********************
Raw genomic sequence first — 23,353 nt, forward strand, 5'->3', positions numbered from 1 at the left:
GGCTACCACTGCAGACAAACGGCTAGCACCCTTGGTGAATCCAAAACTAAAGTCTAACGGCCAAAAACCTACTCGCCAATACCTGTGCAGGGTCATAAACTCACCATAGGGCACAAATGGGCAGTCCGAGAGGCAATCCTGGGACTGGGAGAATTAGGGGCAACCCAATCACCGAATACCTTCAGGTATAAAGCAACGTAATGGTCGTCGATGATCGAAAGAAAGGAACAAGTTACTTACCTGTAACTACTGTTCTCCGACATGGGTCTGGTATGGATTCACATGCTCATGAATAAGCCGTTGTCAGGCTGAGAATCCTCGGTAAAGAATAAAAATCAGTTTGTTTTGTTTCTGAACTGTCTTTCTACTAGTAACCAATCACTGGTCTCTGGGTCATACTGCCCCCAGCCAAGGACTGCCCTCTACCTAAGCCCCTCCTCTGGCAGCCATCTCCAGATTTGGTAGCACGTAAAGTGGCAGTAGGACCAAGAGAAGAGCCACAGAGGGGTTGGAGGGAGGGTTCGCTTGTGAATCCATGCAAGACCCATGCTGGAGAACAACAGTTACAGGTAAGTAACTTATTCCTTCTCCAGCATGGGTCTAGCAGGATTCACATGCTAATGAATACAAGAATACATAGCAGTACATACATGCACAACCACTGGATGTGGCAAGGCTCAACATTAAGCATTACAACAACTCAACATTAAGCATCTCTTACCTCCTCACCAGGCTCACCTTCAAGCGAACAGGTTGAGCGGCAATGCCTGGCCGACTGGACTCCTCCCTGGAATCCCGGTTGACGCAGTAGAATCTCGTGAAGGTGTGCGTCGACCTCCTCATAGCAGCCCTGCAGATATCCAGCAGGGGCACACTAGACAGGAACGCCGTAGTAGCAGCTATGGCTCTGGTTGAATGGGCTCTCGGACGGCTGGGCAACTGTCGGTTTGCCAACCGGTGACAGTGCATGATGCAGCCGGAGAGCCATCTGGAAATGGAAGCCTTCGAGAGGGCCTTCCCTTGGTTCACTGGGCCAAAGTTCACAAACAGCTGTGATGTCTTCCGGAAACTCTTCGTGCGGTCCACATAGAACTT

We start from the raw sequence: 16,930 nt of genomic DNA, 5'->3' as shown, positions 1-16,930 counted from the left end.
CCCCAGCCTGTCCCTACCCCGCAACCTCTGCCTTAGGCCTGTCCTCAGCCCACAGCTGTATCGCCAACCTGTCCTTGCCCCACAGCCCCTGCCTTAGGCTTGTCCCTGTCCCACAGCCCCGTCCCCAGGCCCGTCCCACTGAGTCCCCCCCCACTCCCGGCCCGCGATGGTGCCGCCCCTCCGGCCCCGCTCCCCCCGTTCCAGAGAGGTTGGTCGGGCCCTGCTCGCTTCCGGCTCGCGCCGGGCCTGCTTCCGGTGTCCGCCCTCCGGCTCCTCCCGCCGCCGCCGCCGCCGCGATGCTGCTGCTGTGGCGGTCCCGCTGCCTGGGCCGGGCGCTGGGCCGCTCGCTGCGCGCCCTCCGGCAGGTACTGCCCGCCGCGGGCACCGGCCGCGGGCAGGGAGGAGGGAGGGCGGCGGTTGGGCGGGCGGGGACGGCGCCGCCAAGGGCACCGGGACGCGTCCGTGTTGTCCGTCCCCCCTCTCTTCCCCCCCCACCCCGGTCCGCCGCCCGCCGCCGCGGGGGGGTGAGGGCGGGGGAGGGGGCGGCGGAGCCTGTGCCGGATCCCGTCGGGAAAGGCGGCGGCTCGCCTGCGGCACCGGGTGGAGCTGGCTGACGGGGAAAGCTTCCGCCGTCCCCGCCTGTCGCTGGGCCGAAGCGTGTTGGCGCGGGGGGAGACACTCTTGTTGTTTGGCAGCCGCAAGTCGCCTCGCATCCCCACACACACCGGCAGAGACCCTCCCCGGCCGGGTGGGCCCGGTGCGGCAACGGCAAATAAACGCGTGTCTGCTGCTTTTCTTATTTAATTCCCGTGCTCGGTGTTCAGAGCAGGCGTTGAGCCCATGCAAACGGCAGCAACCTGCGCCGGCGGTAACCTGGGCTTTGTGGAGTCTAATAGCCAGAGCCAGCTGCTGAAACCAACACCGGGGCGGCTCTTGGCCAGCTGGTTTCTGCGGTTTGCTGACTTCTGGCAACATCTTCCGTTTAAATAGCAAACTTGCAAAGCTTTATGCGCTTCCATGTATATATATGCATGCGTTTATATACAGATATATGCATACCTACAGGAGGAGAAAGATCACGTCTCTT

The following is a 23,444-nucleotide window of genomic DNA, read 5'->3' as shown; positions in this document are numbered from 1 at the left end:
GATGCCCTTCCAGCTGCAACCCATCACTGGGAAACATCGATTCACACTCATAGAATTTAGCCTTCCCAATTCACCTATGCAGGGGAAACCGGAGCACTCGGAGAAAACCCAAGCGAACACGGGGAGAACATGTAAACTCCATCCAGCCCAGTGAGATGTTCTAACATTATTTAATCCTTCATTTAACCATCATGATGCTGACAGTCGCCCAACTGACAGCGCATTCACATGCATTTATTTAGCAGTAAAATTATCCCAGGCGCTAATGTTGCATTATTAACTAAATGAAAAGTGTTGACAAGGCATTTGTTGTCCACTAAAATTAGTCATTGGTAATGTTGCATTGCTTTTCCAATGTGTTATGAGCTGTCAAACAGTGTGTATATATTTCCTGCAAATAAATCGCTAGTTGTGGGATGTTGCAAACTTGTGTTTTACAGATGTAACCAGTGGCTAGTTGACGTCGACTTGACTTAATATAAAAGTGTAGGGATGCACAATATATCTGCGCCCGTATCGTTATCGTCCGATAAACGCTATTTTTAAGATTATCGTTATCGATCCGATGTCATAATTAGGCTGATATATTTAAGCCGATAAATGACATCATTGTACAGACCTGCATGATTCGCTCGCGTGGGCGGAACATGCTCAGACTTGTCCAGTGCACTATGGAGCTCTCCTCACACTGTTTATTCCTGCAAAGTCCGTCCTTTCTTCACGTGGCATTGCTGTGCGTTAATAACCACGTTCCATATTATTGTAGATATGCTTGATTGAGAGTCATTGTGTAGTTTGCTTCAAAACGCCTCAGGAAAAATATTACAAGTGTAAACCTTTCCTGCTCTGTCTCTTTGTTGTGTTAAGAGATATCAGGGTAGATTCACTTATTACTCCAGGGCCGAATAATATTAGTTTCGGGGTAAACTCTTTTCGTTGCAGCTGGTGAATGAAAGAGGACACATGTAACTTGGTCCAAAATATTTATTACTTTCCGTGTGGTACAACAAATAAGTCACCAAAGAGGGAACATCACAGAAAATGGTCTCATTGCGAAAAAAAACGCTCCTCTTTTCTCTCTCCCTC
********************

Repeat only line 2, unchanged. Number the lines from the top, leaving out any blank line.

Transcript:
GGCTACCACTGCAGACAAACGGCTAGCACCCTTGGTGAATCCAAAACTAAAGTCTAACGGCCAAAAACCTACTCGCCAATACCTGTGCAGGGTCATAAACTCACCATAGGGCACAAATGGGCAGTCCGAGAGGCAATCCTGGGACTGGGAGAATTAGGGGCAACCCAATCACCGAATACCTTCAGGTATAAAGCAACGTAATGGTCGTCGATGATCGAAAGAAAGGAACAAGTTACTTACCTGTAACTACTGTTCTCCGACATGGGTCTGGTATGGATTCACATGCTCATGAATAAGCCGTTGTCAGGCTGAGAATCCTCGGTAAAGAATAAAAATCAGTTTGTTTTGTTTCTGAACTGTCTTTCTACTAGTAACCAATCACTGGTCTCTGGGTCATACTGCCCCCAGCCAAGGACTGCCCTCTACCTAAGCCCCTCCTCTGGCAGCCATCTCCAGATTTGGTAGCACGTAAAGTGGCAGTAGGACCAAGAGAAGAGCCACAGAGGGGTTGGAGGGAGGGTTCGCTTGTGAATCCATGCAAGACCCATGCTGGAGAACAACAGTTACAGGTAAGTAACTTATTCCTTCTCCAGCATGGGTCTAGCAGGATTCACATGCTAATGAATACAAGAATACATAGCAGTACATACATGCACAACCACTGGATGTGGCAAGGCTCAACATTAAGCATTACAACAACTCAACATTAAGCATCTCTTACCTCCTCACCAGGCTCACCTTCAAGCGAACAGGTTGAGCGGCAATGCCTGGCCGACTGGACTCCTCCCTGGAATCCCGGTTGACGCAGTAGAATCTCGTGAAGGTGTGCGTCGACCTCCTCATAGCAGCCCTGCAGATATCCAGCAGGGGCACACTAGACAGGAACGCCGTAGTAGCAGCTATGGCTCTGGTTGAATGGGCTCTCGGACGGCTGGGCAACTGTCGGTTTGCCAACCGGTGACAGTGCATGATGCAGCCGGAGAGCCATCTGGAAATGGAAGCCTTCGAGAGGGCCTTCCCTTGGTTCACTGGGCCAAAGTTCACAAACAGCTGTGATGTCTTCCGGAAACTCTTCGTGCGGTCCACATAGAACTT